As much as Eric wishes he could be the one to help his friend, he knows Bryce holds the key to Drew’s recovery. Will pushing the two back together be the biggest mistake of his life or will they all learn there is strength in numbers?

Baseball players are right up there on my list of guys to read about. And Sloan Johnson knows how to write baseball players. She began with Wild Pitch, continued with Curveball and now the third in the series Triple Play.

The Maverick’s baseball season just ended and Drew is licking his wounds, convinced that he ruined their playoff chances. The guys convince him to go out for a beer anyway, but on his way to the bar he is the victim of a hate crime. He is rescued- barely in time- by a former team mate and sometimes roommate Eric. Keeping the attack on the down low and the fact that his attacker isn’t caught, turns Drew into a bit of a recluse.

Bryce is a friend of Drew’s team mate and a man he had barely gotten to know before he was attacked. Bryce wheedles his way into Drew’s life and Drew is caught with being attracted to both men, Eric and Bryce. Each are willing to walk away for the other, but that might not be necessary.

I have read quite a few MMM stories, and while most of them were pretty good, this one was REALLY good. Usually it is the man that can’t decide between his two lovers that introduces the idea, but this time it is one of the lovers who introduces it. And while all three seem a little surprised by the suggestion, all are willing to give it a try.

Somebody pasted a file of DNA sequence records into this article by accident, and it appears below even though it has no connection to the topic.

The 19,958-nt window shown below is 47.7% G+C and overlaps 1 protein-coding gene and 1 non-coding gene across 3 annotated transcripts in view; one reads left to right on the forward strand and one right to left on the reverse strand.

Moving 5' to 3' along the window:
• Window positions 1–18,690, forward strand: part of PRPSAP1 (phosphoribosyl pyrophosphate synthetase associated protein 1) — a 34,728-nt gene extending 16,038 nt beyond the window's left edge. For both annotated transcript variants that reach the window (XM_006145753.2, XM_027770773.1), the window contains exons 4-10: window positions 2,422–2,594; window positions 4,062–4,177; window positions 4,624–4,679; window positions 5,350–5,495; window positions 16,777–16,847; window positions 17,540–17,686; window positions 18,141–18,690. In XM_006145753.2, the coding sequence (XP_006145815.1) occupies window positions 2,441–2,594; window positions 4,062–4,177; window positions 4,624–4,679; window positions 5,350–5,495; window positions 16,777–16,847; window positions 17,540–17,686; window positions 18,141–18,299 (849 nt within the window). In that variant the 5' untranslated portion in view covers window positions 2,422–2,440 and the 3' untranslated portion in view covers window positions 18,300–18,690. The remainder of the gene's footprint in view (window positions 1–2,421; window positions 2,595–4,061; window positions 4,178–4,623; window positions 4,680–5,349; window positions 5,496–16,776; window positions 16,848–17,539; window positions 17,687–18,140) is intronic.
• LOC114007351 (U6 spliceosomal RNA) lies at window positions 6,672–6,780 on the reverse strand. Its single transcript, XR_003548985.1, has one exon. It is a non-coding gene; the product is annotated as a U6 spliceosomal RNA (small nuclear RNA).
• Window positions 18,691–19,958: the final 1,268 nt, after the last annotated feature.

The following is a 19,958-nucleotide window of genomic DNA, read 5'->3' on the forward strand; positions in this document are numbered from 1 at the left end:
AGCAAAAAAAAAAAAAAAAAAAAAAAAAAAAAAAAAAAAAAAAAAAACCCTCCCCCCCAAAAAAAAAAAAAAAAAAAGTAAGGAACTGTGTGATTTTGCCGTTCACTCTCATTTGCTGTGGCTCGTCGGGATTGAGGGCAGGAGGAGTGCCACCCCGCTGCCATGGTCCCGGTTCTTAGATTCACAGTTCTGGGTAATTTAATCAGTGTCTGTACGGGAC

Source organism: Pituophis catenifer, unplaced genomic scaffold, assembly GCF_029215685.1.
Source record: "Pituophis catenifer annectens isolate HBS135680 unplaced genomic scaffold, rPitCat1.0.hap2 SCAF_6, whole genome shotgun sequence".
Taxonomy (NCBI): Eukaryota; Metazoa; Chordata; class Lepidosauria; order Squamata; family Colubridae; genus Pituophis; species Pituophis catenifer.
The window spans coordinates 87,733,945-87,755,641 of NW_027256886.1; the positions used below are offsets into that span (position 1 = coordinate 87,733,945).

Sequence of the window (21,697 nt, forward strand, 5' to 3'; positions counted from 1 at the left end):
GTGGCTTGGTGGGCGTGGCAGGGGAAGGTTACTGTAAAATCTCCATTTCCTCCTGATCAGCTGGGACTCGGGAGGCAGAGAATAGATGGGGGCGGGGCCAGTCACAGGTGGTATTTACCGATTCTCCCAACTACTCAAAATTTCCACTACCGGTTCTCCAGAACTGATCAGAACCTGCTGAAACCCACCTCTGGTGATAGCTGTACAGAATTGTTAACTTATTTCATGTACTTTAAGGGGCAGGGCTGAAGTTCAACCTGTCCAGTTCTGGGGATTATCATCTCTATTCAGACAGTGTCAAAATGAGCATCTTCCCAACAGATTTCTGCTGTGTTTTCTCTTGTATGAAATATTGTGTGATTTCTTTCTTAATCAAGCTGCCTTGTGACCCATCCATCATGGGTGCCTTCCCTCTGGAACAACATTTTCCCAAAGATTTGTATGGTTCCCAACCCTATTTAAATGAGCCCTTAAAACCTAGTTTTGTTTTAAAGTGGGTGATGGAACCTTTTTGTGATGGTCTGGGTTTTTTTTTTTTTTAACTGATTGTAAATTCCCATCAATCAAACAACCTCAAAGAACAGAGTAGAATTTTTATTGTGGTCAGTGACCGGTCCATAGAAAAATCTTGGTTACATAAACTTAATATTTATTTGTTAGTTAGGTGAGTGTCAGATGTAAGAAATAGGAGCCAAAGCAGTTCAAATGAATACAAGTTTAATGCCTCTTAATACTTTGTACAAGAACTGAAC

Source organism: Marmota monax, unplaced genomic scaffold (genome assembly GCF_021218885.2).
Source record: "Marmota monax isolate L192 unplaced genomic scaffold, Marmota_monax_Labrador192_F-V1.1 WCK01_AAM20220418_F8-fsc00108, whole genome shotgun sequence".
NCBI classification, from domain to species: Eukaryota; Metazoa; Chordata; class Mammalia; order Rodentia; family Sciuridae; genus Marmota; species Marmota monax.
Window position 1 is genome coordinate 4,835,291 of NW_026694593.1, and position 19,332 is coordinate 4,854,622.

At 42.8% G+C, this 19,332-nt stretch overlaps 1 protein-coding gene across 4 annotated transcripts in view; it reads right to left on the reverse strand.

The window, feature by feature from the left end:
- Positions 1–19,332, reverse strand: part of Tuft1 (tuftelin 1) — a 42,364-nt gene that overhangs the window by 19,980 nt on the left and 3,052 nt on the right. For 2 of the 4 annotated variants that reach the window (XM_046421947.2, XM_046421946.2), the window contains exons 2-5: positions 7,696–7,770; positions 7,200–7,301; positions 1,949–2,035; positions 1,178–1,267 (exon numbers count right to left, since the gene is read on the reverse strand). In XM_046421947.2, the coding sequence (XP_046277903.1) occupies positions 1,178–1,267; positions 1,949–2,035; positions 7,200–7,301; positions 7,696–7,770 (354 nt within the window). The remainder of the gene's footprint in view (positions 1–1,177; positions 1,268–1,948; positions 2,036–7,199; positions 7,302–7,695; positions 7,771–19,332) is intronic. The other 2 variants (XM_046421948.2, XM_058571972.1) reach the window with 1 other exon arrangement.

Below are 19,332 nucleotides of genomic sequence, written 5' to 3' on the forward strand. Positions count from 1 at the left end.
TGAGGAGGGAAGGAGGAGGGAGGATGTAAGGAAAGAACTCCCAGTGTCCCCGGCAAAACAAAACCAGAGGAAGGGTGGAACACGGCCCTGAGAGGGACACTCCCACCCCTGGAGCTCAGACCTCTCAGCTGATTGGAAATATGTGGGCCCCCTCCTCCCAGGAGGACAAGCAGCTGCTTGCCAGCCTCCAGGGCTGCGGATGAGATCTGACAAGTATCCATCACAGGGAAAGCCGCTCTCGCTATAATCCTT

I felt like the author really treated not only the 3-way relationship with respect and love, but also the three men individually with respect and love. Of course there are some misunderstandings along the way, but because they all went into it with their eyes open and communication as key, it really blossoms into something beautiful.

All three men are equals in the relationship, but Bryce really comes out as the alpha. And a hot alpha he is! Drew and Eric, while not “alpha” are certainly not quiet and submissive in the relationship. Which just makes it all the more sizzling.

I’ve heard that there will be a fourth in this series and I really hope so. Not only because I enjoyed the first book and then this one (I somehow missed the second in the series), but also because I would like to see these three navigate through spring training.